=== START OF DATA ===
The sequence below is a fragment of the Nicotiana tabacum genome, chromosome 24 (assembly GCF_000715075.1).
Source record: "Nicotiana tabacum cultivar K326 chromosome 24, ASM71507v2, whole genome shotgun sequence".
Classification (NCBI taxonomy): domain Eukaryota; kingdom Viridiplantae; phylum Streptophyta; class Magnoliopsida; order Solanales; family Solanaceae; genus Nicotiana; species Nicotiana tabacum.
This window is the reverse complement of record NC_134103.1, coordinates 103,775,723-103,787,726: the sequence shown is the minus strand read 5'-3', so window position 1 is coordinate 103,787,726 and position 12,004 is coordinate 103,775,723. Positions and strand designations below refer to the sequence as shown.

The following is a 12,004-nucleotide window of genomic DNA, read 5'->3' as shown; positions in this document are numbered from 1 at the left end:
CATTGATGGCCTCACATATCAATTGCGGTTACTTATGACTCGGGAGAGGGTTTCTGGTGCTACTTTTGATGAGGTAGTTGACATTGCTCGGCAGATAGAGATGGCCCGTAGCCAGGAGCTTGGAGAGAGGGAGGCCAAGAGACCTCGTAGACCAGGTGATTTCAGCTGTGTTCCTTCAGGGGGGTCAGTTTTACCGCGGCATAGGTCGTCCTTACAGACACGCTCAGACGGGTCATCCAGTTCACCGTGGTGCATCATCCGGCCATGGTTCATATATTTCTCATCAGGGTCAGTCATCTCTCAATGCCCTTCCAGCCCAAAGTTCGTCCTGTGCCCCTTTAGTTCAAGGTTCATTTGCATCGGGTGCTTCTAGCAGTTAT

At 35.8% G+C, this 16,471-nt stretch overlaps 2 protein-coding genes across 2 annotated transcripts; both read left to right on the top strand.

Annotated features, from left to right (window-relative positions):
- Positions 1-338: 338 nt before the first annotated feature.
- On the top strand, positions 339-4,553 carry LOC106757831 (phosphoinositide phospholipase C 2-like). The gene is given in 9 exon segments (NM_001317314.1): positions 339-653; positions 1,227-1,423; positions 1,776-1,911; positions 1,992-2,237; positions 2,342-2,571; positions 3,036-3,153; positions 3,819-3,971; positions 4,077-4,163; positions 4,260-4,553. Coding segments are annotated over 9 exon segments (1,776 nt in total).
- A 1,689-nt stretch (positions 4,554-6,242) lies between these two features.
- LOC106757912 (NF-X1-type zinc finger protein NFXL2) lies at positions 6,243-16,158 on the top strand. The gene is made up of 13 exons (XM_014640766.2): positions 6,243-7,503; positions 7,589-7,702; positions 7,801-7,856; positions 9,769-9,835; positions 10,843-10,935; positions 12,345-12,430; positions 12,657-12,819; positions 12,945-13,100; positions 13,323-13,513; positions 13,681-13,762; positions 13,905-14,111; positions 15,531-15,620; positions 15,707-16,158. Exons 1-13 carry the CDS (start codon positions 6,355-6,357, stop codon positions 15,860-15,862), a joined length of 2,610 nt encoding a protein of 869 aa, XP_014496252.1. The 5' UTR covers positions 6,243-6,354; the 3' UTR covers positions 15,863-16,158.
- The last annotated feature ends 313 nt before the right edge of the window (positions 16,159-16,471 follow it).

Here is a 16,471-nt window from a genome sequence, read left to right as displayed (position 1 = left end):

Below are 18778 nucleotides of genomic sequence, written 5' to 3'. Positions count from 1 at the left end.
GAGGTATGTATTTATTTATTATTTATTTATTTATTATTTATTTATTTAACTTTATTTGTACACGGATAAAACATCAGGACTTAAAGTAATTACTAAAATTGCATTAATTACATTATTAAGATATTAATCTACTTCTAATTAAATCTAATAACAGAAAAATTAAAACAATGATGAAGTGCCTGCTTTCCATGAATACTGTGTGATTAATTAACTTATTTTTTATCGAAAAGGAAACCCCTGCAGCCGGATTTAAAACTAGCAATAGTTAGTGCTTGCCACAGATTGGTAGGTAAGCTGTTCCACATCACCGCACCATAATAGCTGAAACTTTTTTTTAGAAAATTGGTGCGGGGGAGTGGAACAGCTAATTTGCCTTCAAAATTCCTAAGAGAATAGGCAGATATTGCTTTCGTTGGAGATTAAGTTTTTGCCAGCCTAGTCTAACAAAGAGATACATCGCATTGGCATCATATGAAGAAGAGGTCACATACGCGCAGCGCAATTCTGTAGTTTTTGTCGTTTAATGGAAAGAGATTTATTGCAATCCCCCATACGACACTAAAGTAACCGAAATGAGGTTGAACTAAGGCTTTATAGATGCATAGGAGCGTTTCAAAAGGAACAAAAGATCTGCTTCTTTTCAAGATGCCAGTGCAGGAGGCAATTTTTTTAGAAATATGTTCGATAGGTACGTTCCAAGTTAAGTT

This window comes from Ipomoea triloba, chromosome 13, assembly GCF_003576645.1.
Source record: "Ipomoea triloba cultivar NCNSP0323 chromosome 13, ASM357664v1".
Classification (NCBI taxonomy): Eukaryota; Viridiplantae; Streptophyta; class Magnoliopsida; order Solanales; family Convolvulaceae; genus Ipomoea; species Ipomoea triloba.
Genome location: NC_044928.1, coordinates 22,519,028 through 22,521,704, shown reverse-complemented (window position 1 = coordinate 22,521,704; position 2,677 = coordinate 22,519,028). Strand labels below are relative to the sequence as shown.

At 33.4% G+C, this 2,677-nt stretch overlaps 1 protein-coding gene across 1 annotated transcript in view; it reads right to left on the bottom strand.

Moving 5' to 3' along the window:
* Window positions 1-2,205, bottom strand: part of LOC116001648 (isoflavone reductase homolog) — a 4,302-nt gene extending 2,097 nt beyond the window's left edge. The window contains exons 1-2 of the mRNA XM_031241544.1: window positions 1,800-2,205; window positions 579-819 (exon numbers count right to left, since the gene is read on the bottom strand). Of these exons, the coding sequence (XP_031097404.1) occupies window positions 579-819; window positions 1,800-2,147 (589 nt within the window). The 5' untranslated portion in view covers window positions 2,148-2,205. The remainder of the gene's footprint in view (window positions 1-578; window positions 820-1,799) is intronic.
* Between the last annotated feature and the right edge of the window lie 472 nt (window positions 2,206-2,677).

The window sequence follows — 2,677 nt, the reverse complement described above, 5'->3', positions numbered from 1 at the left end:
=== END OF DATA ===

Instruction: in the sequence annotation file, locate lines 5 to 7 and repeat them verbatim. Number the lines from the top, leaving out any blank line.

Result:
The following is a 12,004-nucleotide window of genomic DNA, read 5'->3' as shown; positions in this document are numbered from 1 at the left end:
CATTGATGGCCTCACATATCAATTGCGGTTACTTATGACTCGGGAGAGGGTTTCTGGTGCTACTTTTGATGAGGTAGTTGACATTGCTCGGCAGATAGAGATGGCCCGTAGCCAGGAGCTTGGAGAGAGGGAGGCCAAGAGACCTCGTAGACCAGGTGATTTCAGCTGTGTTCCTTCAGGGGGGTCAGTTTTACCGCGGCATAGGTCGTCCTTACAGACACGCTCAGACGGGTCATCCAGTTCACCGTGGTGCATCATCCGGCCATGGTTCATATATTTCTCATCAGGGTCAGTCATCTCTCAATGCCCTTCCAGCCCAAAGTTCGTCCTGTGCCCCTTTAGTTCAAGGTTCATTTGCATCGGGTGCTTCTAGCAGTTAT

At 35.8% G+C, this 16,471-nt stretch overlaps 2 protein-coding genes across 2 annotated transcripts; both read left to right on the top strand.